In the Ruhr valley, amid the silent structures of what was once the largest coking plant in Europe, school children ice-skate underneath ovens and smokestacks that once burned up thousands of tons of coal each day to acquire the vast quantity of heat and energy required in the making of steel.
The ice-rink forms part of the Zollverein Coal Mine Industrial Complex – closed in 1986 and now a UNESCO World Heritage Site. Today the complex hosts an eclectic mix of post-industrial entities – startups, a restaurant, a centre for contemporary arts, a design museum, and, in the former coal-washing plant, the Ruhr Museum – dedicated to interpreting the region’s history.
The Ruhr was once the epicentre of West Germany’s Wirtschaftswunder – the country’s ‘miraculous’ economic recovery from the devastation of conflict. The coal and steel production facilities of the Ruhr, integrated into the new European Coal and Steel Community (the initial precursor to today’s European Union) underpinned a new era of post-war prosperity and optimism.
Dr. Frank Kerner, Deputy Director of the Ruhr Museum, sees clear historic parallels between that moment of European integration and post-war recovery, with today’s continent-wide transition challenge:
“If the nucleus of Europe was the Coal and Steel Community, and if this is far away in the past, we need to define the nucleus of a new of Europe.”
“We’ve had peace here for 40 years, and that’s not normal…It may be that the end of coal and steel in Western Europe is a great problem for Europe itself.”
Policy makers in Brussels are not oblivious to the magnitude of the task. EU Commission President Ursula Von der Leyen recently framed the march towards decarbonisation as Europe’s “man on the moon moment.”
The Commission’s Green Deal – the much anticipated slate of big policy proposals that aims to mitigate the catastrophic impacts of carbon based industrial development – is said to make the march to carbon neutrality inevitable.
While significant details of the project are still to be defined, the trajectory of the Green Deal is consistent with European history in one predictable respect – the pursuit of “green” growth is central.
But a new Wirtschaftswunder, or the arrival of a second Trente Glorieuses, is incompatible with the decade of radical action demanded by the International Panel on Climate Change.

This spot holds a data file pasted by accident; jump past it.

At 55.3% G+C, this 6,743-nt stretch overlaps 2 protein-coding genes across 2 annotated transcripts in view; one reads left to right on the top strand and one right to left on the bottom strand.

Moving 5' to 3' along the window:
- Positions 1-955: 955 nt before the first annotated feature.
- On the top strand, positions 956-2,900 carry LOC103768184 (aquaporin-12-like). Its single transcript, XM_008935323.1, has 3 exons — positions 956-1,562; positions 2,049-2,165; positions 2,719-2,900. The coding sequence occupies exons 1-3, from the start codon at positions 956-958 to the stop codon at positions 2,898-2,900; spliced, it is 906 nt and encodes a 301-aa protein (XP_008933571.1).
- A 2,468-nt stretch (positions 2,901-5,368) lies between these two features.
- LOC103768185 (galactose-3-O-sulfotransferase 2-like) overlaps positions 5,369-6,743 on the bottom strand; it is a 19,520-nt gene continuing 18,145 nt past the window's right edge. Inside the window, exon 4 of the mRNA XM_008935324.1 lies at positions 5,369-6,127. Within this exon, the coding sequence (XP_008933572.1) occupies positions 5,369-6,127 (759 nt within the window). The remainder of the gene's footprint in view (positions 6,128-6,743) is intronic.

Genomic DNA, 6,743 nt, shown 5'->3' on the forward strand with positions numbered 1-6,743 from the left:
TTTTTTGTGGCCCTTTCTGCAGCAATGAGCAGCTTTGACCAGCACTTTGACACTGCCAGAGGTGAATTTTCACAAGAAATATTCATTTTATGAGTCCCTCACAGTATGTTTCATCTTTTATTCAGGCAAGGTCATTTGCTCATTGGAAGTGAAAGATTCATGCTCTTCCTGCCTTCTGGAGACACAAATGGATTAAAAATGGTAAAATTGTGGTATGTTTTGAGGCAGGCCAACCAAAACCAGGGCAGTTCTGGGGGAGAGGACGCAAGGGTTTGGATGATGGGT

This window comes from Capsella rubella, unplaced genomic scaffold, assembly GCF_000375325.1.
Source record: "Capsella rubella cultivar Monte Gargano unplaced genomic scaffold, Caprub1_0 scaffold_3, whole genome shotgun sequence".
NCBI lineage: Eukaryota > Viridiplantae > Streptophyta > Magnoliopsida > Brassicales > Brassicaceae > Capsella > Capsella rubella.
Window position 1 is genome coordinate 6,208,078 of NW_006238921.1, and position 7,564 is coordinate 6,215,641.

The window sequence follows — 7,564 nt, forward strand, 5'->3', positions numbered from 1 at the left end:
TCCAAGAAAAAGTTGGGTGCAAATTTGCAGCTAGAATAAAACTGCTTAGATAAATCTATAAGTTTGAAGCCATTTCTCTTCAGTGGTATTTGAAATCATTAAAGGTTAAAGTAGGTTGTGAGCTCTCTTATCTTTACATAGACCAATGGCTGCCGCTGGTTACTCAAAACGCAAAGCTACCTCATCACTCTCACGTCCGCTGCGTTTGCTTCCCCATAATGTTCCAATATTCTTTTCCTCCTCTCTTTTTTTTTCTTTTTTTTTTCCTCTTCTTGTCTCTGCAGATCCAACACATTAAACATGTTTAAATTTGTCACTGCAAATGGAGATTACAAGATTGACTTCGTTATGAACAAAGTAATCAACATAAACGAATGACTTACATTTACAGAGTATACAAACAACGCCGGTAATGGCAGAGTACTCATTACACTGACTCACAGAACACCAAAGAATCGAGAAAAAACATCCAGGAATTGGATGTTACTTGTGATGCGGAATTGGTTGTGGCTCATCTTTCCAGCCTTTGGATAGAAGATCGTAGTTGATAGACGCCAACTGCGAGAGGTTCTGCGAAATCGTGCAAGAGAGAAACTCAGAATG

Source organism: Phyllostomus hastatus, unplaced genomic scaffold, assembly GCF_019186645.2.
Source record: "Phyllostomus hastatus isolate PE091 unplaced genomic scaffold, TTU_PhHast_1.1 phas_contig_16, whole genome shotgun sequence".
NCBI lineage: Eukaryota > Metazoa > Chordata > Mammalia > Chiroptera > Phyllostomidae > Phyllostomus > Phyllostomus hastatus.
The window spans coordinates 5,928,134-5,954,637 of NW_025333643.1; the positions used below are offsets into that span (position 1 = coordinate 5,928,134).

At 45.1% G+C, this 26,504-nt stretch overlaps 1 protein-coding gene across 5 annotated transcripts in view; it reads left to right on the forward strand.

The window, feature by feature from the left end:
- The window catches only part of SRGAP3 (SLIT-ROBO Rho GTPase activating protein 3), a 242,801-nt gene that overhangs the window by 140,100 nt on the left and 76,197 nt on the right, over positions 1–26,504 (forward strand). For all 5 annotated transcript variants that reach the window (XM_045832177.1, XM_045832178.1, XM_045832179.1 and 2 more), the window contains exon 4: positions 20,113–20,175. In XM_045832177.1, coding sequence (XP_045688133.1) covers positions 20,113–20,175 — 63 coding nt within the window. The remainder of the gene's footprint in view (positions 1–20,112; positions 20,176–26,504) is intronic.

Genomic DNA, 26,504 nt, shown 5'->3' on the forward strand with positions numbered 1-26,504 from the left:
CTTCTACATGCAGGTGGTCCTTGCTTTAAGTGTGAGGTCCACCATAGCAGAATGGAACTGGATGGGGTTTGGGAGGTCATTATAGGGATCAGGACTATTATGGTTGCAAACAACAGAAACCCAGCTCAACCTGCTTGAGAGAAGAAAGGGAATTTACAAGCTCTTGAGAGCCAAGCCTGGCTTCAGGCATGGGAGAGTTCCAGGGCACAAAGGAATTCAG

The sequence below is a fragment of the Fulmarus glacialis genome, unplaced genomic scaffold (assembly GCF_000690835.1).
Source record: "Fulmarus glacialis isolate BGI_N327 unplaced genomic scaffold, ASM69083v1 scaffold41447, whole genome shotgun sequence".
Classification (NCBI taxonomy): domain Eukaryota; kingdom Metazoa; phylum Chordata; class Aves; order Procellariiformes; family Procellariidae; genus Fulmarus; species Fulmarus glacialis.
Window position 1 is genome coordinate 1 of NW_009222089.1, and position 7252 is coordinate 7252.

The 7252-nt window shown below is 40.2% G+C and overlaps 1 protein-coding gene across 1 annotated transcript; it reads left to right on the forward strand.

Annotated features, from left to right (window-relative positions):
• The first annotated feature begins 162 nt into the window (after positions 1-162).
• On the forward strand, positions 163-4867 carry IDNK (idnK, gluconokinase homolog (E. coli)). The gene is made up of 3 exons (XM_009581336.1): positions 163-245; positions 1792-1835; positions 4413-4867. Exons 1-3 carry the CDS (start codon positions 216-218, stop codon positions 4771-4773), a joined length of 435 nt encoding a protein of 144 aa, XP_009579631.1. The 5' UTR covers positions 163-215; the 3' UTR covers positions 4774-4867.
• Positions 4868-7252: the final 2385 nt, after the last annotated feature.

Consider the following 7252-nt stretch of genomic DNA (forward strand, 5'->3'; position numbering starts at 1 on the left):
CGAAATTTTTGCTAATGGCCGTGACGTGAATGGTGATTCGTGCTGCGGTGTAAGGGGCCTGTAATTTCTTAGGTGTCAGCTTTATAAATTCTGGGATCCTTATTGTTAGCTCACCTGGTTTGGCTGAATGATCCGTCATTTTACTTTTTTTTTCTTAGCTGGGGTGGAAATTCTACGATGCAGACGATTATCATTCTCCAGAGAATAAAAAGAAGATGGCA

For many experts, green growth is an oxymoron: most scenarios that present it as feasible are largely conditional on unproven technologies for carbon removal.
But even with some form of smart carbon tariff regime to tackle emissions that are currently offshored, the goal of an exponentially growing European economy sits awkwardly alongside the Commission’s plan to become the first carbon-neutral continent by 2050.
If economic convergence is a basic article of faith that binds the EU project together in troubled times, even in the face of planetary emergency, it can feel blasphemous to suggest that some might have to learn to live with less.
The Ruhr lies in North-Rhine Westphalia – the largest, dirtiest, and wealthiest of Germany’s sixteen federal states.
The mining culture here – proud, militaristic, resilient, and formed by waves of migration – is uncannily similar to that of Silesia, some 600 miles to the east in Poland: both were once frontiers of the Prussian Empire, and both became industrial heartlands.
In Silesia’s capital Katowice, coal is still an unavoidable fact of life. From the smog generated by thousands of coal-burning domestic hearths, to the veneration of St Barbara (the patron saint of miners) – coal remains a living part of this region’s culture.
Silesia therefore represents another frontline in Europe’s transition. The role is fitting: the region has long sat at the crossroads of European geopolitics. As a result, the numerous ideological, political and economic changes that have shaped this corner of Poland remain close to the surface.